Stevie was fond of using a fuzz pedal that produces octave-up effects, largely because they let him make sounds like those of Jimi Hendrix. He initially used Roger Mayer Octavia pedals. But after Cesar Diaz found a few Tycobrahe Octavia pedals, Stevie traded the Roger Mayer pedals for the Tycobrahe.
Stevie claimed that the Tycobrahe pedals created the best octave-up sound he’d heard, even though they were very straightforward pedals with two controls: volume and boost. He especially liked to use them along with the Tube Screamer.
Tycobrahe only made pedals for a few years, so the Tycobrahe Octavia is rare and can sell for quite a bit of money used. The good news is that many pedal manufacturers make octave fuzz pedals that can help you create a similar tone.
We mentioned the Vibratone earlier when discussing amps. But the Vibratone rotating speaker is technically an “effects cabinet.” It creates a distinctive chorus effect like the one you can hear in Stevie’s song “Cold Shot”.
The Vibratone was based on the Leslie speaker cabinet, a rotating speaker cabinet built for the Hammond organ. Like the Leslie, it has two speeds: a slow one called “chorale” (a chorus effect) and a faster one called “tremolo” (a tremolo effect).
The Vibratone isn’t the easiest effect to come by. But if you want a similar sound, a good chorus pedal is an easier way to get it. After all, chorus pedals are based on the Leslie/Vibratone sound.
Though Stevie usually preferred the Vibratone, the Uni-Vibe pedal was a more portable version that offered a similar, Leslie-like effect.
This pedal was used by many great electric guitarists, and it is no longer made. As a result, the few used models in circulation often sell for thousands of dollars. Fortunately, though, there are a number of Uni-Vie clones out there. Alternatively, even some inexpensive multi-effects units include a Leslie or Vibratone emulation.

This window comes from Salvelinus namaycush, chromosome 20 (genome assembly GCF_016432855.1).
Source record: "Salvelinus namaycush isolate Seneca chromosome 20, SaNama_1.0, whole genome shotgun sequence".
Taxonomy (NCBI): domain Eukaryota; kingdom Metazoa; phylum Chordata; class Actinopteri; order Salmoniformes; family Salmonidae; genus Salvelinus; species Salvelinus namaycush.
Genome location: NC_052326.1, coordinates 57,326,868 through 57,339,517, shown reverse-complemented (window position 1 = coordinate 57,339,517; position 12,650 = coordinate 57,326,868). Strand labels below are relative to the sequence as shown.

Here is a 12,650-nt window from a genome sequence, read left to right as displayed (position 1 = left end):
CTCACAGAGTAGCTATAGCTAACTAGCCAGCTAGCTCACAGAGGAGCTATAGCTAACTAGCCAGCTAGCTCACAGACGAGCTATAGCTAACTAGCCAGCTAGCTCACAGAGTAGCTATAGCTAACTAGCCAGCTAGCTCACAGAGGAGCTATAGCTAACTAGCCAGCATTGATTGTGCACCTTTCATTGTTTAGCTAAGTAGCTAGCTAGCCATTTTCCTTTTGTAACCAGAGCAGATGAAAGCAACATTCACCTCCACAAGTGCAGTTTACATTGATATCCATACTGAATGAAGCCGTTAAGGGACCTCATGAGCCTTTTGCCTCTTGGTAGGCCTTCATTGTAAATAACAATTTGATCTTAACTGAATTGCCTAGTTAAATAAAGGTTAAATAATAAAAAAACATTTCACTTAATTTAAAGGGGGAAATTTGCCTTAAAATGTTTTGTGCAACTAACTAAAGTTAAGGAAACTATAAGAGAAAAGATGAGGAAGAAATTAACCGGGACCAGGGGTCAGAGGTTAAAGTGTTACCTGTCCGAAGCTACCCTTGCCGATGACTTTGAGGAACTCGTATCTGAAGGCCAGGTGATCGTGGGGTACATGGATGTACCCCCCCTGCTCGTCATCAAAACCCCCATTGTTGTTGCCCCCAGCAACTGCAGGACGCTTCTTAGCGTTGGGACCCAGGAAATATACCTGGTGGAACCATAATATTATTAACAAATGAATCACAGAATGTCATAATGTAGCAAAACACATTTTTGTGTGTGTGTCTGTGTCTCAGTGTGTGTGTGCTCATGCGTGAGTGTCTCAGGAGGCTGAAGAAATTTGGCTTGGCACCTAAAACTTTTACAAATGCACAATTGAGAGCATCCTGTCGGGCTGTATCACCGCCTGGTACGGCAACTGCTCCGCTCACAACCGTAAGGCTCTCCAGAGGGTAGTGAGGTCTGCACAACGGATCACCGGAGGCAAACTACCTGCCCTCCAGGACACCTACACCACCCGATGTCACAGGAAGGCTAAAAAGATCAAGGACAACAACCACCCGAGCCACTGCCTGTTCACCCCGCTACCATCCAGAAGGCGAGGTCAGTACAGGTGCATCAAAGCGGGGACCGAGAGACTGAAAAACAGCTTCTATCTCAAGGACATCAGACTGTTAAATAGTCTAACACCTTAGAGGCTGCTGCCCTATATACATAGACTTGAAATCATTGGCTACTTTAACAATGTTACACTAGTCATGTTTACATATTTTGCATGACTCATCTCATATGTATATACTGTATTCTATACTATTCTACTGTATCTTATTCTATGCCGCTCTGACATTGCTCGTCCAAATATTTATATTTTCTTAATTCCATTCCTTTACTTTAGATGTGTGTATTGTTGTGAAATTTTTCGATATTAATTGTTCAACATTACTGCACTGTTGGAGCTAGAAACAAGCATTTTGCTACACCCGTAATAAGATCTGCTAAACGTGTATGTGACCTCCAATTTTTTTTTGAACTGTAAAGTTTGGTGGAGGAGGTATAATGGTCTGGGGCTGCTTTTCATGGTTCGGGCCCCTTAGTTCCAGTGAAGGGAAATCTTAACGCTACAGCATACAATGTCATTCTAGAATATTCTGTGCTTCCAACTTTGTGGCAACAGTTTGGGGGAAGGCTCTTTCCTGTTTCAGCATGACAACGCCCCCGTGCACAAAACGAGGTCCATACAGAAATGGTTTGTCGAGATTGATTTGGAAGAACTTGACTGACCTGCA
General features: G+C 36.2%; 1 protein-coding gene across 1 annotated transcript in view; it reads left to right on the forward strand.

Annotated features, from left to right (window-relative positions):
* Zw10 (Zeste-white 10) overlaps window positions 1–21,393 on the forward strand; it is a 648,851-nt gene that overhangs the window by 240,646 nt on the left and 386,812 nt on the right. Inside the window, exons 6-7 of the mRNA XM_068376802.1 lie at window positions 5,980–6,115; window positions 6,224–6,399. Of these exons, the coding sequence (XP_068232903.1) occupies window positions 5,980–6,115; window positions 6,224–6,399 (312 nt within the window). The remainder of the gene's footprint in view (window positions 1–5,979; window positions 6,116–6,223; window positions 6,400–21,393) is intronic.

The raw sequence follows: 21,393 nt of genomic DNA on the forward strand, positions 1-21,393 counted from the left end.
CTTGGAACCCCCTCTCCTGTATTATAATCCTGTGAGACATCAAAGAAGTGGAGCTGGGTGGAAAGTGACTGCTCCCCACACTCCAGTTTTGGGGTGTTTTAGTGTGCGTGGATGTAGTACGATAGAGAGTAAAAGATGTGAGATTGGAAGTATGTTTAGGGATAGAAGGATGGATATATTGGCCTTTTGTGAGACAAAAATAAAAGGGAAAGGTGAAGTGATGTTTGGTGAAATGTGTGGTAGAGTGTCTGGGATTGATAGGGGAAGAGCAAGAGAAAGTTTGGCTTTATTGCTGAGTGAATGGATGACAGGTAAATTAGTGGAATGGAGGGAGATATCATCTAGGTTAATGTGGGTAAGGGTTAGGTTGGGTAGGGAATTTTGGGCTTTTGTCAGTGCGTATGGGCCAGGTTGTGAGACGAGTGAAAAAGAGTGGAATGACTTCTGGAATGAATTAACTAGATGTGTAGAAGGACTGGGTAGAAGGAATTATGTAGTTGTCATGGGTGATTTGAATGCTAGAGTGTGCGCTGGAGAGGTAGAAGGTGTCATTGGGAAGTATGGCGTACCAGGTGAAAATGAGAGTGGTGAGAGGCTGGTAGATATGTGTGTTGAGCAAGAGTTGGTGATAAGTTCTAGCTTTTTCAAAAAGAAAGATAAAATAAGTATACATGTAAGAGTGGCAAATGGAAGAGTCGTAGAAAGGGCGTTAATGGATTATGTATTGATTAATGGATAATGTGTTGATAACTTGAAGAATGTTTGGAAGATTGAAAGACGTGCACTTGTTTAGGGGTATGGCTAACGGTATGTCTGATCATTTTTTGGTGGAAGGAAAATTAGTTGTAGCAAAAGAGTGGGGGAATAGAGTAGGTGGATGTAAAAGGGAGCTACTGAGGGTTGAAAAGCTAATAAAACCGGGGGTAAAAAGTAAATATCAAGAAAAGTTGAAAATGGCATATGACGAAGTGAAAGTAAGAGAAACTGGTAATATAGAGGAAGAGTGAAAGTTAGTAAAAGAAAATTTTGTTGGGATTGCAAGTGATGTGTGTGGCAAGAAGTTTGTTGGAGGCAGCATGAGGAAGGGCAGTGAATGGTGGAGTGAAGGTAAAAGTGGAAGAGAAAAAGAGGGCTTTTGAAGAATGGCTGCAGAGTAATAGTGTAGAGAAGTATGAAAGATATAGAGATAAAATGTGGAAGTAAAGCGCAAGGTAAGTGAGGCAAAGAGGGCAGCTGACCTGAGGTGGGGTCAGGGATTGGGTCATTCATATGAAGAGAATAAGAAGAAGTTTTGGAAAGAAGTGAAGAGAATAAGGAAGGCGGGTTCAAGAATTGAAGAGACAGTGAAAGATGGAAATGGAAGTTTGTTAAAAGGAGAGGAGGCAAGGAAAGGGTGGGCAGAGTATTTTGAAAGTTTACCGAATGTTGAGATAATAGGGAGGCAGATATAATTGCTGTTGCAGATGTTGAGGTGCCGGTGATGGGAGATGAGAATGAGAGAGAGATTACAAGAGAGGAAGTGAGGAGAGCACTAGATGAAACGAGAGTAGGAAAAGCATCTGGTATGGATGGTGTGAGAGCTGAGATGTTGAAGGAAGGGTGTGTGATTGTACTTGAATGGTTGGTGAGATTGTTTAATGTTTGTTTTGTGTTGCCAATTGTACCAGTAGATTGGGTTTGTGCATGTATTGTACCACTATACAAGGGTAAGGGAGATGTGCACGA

Dallas Arbiter Fuzz Face
If you’re familiar with Jimi Hendrix, you know that the Fuzz Face was central to his sound. Stevie knew this, too. And since he wanted to be able to sound like Hendrix, he added an authentic 1960s Fuzz Face to his signal chain in 1988. In time, he collected several.
But as was the case with much of Stevie’s other gear, the Fuzz Face pedals eventually became customized. Their germanium transistors were unreliable, so his amp tech Cesar Diaz modified them. Eventually, the modified Fuzz Faces inspired Diaz’s own design, the Diaz Texas Square Face.
Both the Fuzz Face and Texas Square Face can sometimes be found used. But if you’re looking for a more affordable way to get a similar sound, Dunlop makes a more accessible version of the Fuzz Face.
Roland SDD-320 Dimension D
The Roland Dimension D was not an effect used in Stevie’s live work, but it eventually became a valuable studio tool. He discovered it when editing the guitar tracks he recorded for David Bowie’s album Let’s Dance. This effect worked a little like a chorus, but it was much more subtle: it could thicken the sound of the guitar without adding a warbly feel or otherwise altering the tonal character of the original track.